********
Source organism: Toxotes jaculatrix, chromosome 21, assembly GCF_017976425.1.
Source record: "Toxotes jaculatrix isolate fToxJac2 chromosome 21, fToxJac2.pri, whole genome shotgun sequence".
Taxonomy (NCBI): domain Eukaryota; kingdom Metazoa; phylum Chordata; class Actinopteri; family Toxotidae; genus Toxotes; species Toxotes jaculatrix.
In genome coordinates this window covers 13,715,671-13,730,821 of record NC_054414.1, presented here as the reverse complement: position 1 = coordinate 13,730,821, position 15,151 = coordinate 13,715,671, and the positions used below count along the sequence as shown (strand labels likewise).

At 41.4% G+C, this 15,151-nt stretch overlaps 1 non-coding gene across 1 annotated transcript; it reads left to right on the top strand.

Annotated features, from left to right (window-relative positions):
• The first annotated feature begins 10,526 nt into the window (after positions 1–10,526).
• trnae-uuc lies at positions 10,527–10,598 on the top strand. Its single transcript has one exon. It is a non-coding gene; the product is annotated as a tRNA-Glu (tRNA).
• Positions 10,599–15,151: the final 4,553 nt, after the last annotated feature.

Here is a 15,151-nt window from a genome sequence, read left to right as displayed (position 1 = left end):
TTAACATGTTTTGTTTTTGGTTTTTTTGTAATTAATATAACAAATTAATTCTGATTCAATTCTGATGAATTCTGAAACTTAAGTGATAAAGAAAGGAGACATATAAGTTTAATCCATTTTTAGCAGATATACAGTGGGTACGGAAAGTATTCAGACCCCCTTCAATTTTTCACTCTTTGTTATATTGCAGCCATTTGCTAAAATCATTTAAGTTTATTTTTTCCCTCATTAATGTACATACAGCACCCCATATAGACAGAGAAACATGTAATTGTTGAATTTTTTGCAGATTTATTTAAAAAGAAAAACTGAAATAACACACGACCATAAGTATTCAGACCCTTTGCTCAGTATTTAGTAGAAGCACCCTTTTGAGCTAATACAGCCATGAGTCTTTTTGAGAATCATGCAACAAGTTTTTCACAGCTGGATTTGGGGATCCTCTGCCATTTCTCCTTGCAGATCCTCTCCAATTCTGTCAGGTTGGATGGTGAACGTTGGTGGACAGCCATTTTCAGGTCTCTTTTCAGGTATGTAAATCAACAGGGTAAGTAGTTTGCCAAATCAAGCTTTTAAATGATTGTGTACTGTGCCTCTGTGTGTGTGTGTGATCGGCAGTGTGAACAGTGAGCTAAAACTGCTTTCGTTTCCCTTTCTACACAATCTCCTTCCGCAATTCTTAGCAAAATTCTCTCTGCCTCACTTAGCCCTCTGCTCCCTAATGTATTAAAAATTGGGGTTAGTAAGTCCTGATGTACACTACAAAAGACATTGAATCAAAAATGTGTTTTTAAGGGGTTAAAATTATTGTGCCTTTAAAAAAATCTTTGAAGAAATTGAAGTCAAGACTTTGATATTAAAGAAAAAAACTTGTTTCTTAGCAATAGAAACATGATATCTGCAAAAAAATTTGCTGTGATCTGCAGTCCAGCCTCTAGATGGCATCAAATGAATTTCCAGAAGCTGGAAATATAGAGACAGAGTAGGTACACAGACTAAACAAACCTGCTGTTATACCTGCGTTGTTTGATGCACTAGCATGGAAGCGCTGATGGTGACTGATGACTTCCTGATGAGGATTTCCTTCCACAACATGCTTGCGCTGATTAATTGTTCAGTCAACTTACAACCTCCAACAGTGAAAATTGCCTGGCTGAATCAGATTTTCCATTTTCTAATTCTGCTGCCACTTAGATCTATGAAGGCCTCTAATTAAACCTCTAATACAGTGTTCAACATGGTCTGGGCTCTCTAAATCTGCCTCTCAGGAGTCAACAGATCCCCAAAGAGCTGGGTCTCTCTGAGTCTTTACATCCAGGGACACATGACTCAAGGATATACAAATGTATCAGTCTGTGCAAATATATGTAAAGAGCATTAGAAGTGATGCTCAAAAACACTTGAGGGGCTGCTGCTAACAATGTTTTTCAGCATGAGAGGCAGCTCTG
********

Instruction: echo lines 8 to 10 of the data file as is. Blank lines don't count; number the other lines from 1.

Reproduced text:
• trnae-uuc lies at positions 10,527–10,598 on the top strand. Its single transcript has one exon. It is a non-coding gene; the product is annotated as a tRNA-Glu (tRNA).
• Positions 10,599–15,151: the final 4,553 nt, after the last annotated feature.

Here is a 15,151-nt window from a genome sequence, read left to right as displayed (position 1 = left end):